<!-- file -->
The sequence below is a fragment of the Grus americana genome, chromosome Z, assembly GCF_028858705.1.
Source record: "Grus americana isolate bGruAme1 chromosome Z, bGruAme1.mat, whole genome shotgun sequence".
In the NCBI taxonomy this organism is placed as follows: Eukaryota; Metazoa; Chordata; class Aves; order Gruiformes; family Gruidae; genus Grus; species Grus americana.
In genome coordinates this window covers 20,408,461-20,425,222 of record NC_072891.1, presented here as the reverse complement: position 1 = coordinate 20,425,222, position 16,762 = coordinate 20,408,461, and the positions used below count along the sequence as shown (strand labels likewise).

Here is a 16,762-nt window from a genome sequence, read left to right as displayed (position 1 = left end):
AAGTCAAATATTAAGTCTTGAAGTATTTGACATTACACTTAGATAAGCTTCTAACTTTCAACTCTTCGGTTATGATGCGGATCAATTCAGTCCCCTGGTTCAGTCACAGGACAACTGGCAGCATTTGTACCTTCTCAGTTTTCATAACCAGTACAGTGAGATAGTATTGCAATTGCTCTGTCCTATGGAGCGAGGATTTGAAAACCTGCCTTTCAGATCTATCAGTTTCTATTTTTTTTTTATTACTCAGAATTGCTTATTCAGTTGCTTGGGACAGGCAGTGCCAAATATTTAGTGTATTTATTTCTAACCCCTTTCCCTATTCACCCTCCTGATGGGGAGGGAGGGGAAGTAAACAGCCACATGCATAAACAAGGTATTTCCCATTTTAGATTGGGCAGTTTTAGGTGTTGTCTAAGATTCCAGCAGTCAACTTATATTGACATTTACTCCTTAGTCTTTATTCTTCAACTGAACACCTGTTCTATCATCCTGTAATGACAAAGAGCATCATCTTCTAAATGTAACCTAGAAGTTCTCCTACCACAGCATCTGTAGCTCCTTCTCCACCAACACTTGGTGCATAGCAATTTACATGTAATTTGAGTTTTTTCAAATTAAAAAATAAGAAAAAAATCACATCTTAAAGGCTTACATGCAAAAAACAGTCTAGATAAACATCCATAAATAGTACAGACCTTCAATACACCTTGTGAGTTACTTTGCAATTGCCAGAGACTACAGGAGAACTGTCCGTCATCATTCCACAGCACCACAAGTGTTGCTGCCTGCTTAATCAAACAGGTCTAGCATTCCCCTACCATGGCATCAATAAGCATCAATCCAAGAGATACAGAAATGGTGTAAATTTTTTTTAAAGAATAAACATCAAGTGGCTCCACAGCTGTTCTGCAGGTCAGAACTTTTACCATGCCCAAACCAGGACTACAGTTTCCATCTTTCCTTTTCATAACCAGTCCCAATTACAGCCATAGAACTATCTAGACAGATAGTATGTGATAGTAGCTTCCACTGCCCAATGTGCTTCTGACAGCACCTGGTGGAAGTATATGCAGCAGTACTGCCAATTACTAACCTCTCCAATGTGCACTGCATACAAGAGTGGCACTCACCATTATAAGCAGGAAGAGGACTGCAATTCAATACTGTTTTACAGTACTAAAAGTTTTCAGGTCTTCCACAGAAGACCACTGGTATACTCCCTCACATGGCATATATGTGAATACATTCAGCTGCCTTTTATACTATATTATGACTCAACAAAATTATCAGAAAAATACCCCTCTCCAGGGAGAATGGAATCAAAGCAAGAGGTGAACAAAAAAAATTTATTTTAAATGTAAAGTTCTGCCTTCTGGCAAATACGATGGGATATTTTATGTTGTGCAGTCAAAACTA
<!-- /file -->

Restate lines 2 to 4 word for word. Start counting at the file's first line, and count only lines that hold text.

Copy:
Source record: "Grus americana isolate bGruAme1 chromosome Z, bGruAme1.mat, whole genome shotgun sequence".
In the NCBI taxonomy this organism is placed as follows: Eukaryota; Metazoa; Chordata; class Aves; order Gruiformes; family Gruidae; genus Grus; species Grus americana.
In genome coordinates this window covers 20,408,461-20,425,222 of record NC_072891.1, presented here as the reverse complement: position 1 = coordinate 20,425,222, position 16,762 = coordinate 20,408,461, and the positions used below count along the sequence as shown (strand labels likewise).